still have the crew survive, which was very important. So anyway,
what he was doing and what I was doing actually met and complemented
each other and made something complete that wouldn’t have been
complete without each part. I didn’t really work on anything
to do with bailout; Steve and Jim Bagian did.
If you could generalize here for us, how do you think that the Challenger
accident impacted the Astronaut Office?
Wow, it was pretty bad. I mean, it was a big downer. I remember it
was just a big downer. It tore my heart out. I couldn’t believe
it at the memorial service when I saw Crip [Robert L. Crippen], water
just pouring off of his face, he was crying so much. It just killed
me. I mean, really, I remember, that killed me. And Guy [S.] Gardner,
who I really like. There were some people who I know who, wow, they
looked like they had a waterfall on their face. That doesn’t
happen often in your life. So it was a bad thing, Challenger. I thought
it was a real bad thing.
And then, of course, you worried about—I mean, once you got
over that part of it, you started going, wow, what’s this going
to do to your life and flying? When we first came here, they told
us, in 1980, that there was some probability that you’re going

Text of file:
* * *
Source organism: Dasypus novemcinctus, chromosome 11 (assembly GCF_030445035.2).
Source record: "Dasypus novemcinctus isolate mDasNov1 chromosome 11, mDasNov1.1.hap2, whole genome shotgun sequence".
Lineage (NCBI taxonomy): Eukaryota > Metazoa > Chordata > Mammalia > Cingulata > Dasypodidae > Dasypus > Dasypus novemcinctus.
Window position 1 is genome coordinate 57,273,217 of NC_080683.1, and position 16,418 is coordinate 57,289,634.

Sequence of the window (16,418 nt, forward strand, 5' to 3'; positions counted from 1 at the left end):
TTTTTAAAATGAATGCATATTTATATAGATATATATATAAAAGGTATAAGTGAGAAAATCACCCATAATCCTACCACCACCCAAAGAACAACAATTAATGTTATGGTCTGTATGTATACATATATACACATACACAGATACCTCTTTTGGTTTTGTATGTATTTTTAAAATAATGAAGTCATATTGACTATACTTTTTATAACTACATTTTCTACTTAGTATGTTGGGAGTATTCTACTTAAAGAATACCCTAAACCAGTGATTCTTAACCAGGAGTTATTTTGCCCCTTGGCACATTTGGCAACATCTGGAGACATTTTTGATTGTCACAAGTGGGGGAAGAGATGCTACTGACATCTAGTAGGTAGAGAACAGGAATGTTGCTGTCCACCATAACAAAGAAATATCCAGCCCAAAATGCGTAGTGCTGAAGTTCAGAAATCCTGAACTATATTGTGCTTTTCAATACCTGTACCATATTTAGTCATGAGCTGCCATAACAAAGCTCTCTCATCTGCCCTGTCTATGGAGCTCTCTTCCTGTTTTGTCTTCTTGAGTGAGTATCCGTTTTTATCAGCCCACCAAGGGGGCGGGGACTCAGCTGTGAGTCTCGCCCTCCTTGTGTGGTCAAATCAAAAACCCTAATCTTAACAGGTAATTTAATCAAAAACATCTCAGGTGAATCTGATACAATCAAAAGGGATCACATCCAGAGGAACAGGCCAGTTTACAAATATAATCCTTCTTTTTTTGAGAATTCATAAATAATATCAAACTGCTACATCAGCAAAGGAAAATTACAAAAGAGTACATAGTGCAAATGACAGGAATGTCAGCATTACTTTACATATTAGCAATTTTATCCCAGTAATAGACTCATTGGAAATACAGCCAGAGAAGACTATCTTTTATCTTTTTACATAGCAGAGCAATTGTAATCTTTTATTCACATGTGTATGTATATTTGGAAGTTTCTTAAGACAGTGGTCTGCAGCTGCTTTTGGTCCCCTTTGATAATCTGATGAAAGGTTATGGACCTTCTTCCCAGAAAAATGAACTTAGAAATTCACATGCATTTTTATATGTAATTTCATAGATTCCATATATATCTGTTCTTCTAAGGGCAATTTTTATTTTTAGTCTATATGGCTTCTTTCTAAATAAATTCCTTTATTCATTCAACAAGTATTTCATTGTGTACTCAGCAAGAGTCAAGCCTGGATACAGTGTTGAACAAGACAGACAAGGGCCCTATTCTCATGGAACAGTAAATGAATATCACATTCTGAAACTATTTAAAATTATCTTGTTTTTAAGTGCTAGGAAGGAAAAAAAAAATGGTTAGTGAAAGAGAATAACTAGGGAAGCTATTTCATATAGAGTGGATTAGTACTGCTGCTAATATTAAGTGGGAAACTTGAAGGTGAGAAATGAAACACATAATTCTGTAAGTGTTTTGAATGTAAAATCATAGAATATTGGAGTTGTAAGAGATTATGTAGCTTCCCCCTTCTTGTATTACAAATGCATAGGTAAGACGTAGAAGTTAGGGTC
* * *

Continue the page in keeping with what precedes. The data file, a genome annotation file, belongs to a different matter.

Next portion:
to lose a Space Shuttle and a crew, and I think it was something like
one in fifty—I don’t remember. If someone tells you a
different answer, I’d like to hear it, so my answer could be
wrong. But it could have been something like one in fifty flights,
we’re going to lose a Space Shuttle, and we’re going to
either lose it in ascent, because that’s the most risky time,
or we’re going to lose it on entry, because that’s the
second riskiest time frame.
So when the Challenger tragedy occurred, I thought, “Well, they
told us this was going to happen. At least they told us the truth,
so you can’t fault anybody for that.” As it turned out,
the Challenger tragedy made the Space Shuttle safer, because Dick
Truly, the Administrator at the time, did something that was brilliant.
He said, “Look, we all know the booster caused this accident,
and we’re going to fix the booster. But I’ll bet you there
are twenty other things in that spaceship that were ready to cause
an accident. They just didn’t happen first.”
So Dick Truly said, “We’re going to go through everything